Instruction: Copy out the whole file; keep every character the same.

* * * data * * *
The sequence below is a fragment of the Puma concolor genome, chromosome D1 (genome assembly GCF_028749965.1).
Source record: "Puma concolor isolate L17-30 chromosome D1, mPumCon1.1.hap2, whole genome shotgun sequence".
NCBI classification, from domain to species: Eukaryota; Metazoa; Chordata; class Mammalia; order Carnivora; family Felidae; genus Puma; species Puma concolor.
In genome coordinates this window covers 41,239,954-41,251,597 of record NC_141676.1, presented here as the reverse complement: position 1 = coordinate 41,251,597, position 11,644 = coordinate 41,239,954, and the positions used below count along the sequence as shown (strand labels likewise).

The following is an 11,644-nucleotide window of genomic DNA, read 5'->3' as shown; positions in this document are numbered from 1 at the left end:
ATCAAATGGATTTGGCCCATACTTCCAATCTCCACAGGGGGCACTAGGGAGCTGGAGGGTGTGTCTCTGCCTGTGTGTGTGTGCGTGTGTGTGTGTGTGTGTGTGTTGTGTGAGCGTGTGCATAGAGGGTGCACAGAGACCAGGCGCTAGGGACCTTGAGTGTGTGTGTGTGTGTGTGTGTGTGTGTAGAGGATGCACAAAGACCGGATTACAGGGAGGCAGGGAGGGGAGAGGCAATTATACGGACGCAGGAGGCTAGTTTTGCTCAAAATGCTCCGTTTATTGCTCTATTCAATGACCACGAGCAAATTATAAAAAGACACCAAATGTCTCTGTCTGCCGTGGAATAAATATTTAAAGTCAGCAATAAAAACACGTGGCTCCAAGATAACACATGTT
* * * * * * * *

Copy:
The sequence below is a fragment of the Puma concolor genome, chromosome D1 (genome assembly GCF_028749965.1).
Source record: "Puma concolor isolate L17-30 chromosome D1, mPumCon1.1.hap2, whole genome shotgun sequence".
NCBI classification, from domain to species: Eukaryota; Metazoa; Chordata; class Mammalia; order Carnivora; family Felidae; genus Puma; species Puma concolor.
In genome coordinates this window covers 41,239,954-41,251,597 of record NC_141676.1, presented here as the reverse complement: position 1 = coordinate 41,251,597, position 11,644 = coordinate 41,239,954, and the positions used below count along the sequence as shown (strand labels likewise).

The following is an 11,644-nucleotide window of genomic DNA, read 5'->3' as shown; positions in this document are numbered from 1 at the left end:
ATCAAATGGATTTGGCCCATACTTCCAATCTCCACAGGGGGCACTAGGGAGCTGGAGGGTGTGTCTCTGCCTGTGTGTGTGTGCGTGTGTGTGTGTGTGTGTGTGTTGTGTGAGCGTGTGCATAGAGGGTGCACAGAGACCAGGCGCTAGGGACCTTGAGTGTGTGTGTGTGTGTGTGTGTGTGTGTAGAGGATGCACAAAGACCGGATTACAGGGAGGCAGGGAGGGGAGAGGCAATTATACGGACGCAGGAGGCTAGTTTTGCTCAAAATGCTCCGTTTATTGCTCTATTCAATGACCACGAGCAAATTATAAAAAGACACCAAATGTCTCTGTCTGCCGTGGAATAAATATTTAAAGTCAGCAATAAAAACACGTGGCTCCAAGATAACACATGTT